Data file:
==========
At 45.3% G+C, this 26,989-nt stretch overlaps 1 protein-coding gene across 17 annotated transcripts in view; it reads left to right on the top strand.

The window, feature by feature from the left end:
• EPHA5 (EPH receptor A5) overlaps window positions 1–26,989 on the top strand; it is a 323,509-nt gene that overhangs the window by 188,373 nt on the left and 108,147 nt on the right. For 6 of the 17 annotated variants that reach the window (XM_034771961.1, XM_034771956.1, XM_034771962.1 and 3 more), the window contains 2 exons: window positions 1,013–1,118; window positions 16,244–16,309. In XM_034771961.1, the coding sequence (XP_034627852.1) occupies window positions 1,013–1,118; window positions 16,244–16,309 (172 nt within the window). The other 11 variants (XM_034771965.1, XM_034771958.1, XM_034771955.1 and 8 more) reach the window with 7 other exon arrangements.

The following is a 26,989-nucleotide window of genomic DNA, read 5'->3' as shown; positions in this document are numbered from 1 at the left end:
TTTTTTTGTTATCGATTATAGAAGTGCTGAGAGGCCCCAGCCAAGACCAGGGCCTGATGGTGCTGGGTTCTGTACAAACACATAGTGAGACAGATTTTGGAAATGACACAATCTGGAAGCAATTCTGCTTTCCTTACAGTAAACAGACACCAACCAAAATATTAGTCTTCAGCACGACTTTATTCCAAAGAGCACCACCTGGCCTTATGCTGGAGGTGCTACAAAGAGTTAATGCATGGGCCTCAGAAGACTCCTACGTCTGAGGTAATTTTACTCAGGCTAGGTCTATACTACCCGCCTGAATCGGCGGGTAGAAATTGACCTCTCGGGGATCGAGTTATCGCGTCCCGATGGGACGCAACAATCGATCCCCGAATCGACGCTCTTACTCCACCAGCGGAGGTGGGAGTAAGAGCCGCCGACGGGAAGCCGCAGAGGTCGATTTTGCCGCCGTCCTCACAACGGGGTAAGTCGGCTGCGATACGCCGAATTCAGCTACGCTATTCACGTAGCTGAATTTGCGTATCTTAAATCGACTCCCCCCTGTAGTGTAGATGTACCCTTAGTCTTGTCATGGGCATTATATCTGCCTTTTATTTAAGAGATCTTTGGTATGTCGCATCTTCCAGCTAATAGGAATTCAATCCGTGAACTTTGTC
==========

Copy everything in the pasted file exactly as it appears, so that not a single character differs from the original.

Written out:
At 45.3% G+C, this 26,989-nt stretch overlaps 1 protein-coding gene across 17 annotated transcripts in view; it reads left to right on the top strand.

The window, feature by feature from the left end:
• EPHA5 (EPH receptor A5) overlaps window positions 1–26,989 on the top strand; it is a 323,509-nt gene that overhangs the window by 188,373 nt on the left and 108,147 nt on the right. For 6 of the 17 annotated variants that reach the window (XM_034771961.1, XM_034771956.1, XM_034771962.1 and 3 more), the window contains 2 exons: window positions 1,013–1,118; window positions 16,244–16,309. In XM_034771961.1, the coding sequence (XP_034627852.1) occupies window positions 1,013–1,118; window positions 16,244–16,309 (172 nt within the window). The other 11 variants (XM_034771965.1, XM_034771958.1, XM_034771955.1 and 8 more) reach the window with 7 other exon arrangements.

The following is a 26,989-nucleotide window of genomic DNA, read 5'->3' as shown; positions in this document are numbered from 1 at the left end:
TTTTTTTGTTATCGATTATAGAAGTGCTGAGAGGCCCCAGCCAAGACCAGGGCCTGATGGTGCTGGGTTCTGTACAAACACATAGTGAGACAGATTTTGGAAATGACACAATCTGGAAGCAATTCTGCTTTCCTTACAGTAAACAGACACCAACCAAAATATTAGTCTTCAGCACGACTTTATTCCAAAGAGCACCACCTGGCCTTATGCTGGAGGTGCTACAAAGAGTTAATGCATGGGCCTCAGAAGACTCCTACGTCTGAGGTAATTTTACTCAGGCTAGGTCTATACTACCCGCCTGAATCGGCGGGTAGAAATTGACCTCTCGGGGATCGAGTTATCGCGTCCCGATGGGACGCAACAATCGATCCCCGAATCGACGCTCTTACTCCACCAGCGGAGGTGGGAGTAAGAGCCGCCGACGGGAAGCCGCAGAGGTCGATTTTGCCGCCGTCCTCACAACGGGGTAAGTCGGCTGCGATACGCCGAATTCAGCTACGCTATTCACGTAGCTGAATTTGCGTATCTTAAATCGACTCCCCCCTGTAGTGTAGATGTACCCTTAGTCTTGTCATGGGCATTATATCTGCCTTTTATTTAAGAGATCTTTGGTATGTCGCATCTTCCAGCTAATAGGAATTCAATCCGTGAACTTTGTC